A coming-of-age story told in four volumes between Austen’s infamous couple; savor the story of the prideful man and the girl prejudiced against him, as they meet much earlier in this rethinking of Jane Austen’s masterpiece, Pride & Prejudice. Could this ‘disobedient little hellion’ one day become mistress of Pemberley and the keeper of his heart?
Caitlin Williams, author of the highly-praised book, Ardently, tours the blogosphere from June 13- June 26, 2016 to share her newest release, The Coming Of Age Of Elizabeth Bennet. Fourteen book bloggers, specializing in Austenesque fiction and romance stories, will share excerpts, guest posts, an exclusive interview with the author and book reviews from this highly awaited Austen-inspired novel. Eight ebooks are also being included in our giveaways (check the rafflecopter form below this post)
Welcome readers to the launch of the blog tour for Caitlin Williams’ newly released book, The Coming Of Age Of Elizabeth Bennet. We would like to extend our gratitude to Maria Grazia for welcoming us to her wonderful blog and for helping us launch these virtual visits with fourteen popular book bloggers, who feature Austenesque and romance fiction, as they share guest posts, giveaways, excerpts, book reviews and an interview with Caitlin Williams along this journey.
The Coming Of Age Of Elizabeth Bennet takes readers back to when Elizabeth Bennet was a highly-spirited and immature fifteen-year-old girl, as she finds herself facing the most heartbreaking situation of her young life; Mr. Bennet has passed away and Elizabeth must go to Derbyshire to live with her new guardian. You’re probably curious who this new caretaker is! It is none other than Mr. George Darcy, Mr. Bennet’s old friend, who has agreed to raise her alongside his own daughter, eleven-year-old Georgiana Darcy.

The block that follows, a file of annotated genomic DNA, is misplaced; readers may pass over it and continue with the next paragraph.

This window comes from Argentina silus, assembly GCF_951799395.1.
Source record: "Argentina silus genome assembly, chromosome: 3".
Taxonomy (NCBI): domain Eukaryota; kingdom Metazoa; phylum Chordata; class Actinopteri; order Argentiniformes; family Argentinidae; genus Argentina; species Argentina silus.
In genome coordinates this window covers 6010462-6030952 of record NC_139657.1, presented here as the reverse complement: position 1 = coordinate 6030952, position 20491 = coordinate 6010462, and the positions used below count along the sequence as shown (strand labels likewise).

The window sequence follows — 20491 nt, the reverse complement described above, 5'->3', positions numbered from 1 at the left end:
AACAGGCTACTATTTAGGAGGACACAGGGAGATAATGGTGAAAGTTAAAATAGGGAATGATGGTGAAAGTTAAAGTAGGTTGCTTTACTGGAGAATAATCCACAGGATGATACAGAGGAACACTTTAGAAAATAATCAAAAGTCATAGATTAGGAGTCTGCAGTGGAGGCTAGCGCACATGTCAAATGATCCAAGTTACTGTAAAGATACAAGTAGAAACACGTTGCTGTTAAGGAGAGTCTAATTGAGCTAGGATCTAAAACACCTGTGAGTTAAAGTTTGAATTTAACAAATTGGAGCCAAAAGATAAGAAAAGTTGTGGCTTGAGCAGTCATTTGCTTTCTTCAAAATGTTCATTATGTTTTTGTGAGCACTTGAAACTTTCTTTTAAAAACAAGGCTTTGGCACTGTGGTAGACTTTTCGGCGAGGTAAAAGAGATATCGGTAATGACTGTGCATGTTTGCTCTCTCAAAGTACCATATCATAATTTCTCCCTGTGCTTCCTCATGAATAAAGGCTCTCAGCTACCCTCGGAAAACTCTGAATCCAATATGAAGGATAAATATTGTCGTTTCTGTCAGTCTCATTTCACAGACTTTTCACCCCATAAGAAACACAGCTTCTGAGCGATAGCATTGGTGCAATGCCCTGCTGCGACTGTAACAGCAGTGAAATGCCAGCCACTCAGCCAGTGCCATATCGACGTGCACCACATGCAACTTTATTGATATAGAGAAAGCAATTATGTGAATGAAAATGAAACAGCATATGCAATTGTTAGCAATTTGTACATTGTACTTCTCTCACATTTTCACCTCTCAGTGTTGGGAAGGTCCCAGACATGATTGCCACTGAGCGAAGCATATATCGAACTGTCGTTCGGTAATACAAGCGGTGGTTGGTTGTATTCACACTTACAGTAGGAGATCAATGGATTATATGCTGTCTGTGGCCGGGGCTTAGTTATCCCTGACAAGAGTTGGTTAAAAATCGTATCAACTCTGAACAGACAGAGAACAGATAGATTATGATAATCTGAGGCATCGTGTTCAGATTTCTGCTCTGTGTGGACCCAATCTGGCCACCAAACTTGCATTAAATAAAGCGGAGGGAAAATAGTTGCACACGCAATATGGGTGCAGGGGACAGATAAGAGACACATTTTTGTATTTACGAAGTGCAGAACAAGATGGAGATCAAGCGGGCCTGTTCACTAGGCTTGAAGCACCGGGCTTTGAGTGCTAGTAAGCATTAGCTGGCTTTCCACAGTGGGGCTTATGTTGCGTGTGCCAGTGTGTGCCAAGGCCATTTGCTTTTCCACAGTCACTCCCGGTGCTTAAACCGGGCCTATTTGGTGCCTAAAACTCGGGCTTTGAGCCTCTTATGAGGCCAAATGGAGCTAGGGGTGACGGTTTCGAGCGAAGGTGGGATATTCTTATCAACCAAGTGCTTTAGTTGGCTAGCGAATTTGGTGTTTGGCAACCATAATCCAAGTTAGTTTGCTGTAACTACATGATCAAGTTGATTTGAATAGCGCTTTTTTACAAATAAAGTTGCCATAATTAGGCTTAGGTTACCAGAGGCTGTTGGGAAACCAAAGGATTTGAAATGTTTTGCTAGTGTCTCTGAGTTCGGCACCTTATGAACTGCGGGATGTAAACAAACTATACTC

But first, they have to get her to Pemberley, right? Well, that’s not such an easy task! We know Elizabeth Bennet is a ‘disobedient little hellion,’ and when twenty-three-year-old Fitzwilliam Darcy is forced to traipse through Hertfordshire to find her and bring her to Pemberley, he’s in for his first taste of what it will be like to have the impertinent Elizabeth Bennet in his life.
This new JAFF story explores Elizabeth’s youth from the time she is fifteen to twenty-one years of age, where there will certainly be stumbles and trips along the way. But could this ‘disobedient little hellion’ one day become mistress of Pemberley and the keeper of Fitzwilliam Darcy’s heart?
Since this book will explore Elizabeth’s childhood, wouldn’t it be simply lovely to spend a little time remembering someone who was very special in Jane Austen’s own childhood; the infamous Frances Burney! Fanny Burney was one of the most influential writers of Jane Austen’s own work, and today Ms. Burney celebrates her 264th birthday. Did you know that many people claim that Fanny Burney was the first English woman novelist to achieve international success? No wonder Austen found her work so inspiring!
“Fanny Burney later Madame D’Arblay (June 13, 1752-January 6, 1840) was an English novelist and diarist. She published her first novel Evelina anonymously in 1778. The revelation of its authorship brought her immediate fame. She published Cecilia in 1782 and Camilla in 1796. Her three major novels, much admired by Jane Austen, are about the entry into the world of a young, beautiful, intelligent but inexperienced girl. She was born Frances Burney, daughter of Dr Charles Burney, at King’s Lynn, Norfolk. Her mother, Esther (nee Sleepe) was granddaughter of a French refugee named Dubois. Fanny was the fourth child in a family of six, who was largely self-educated.”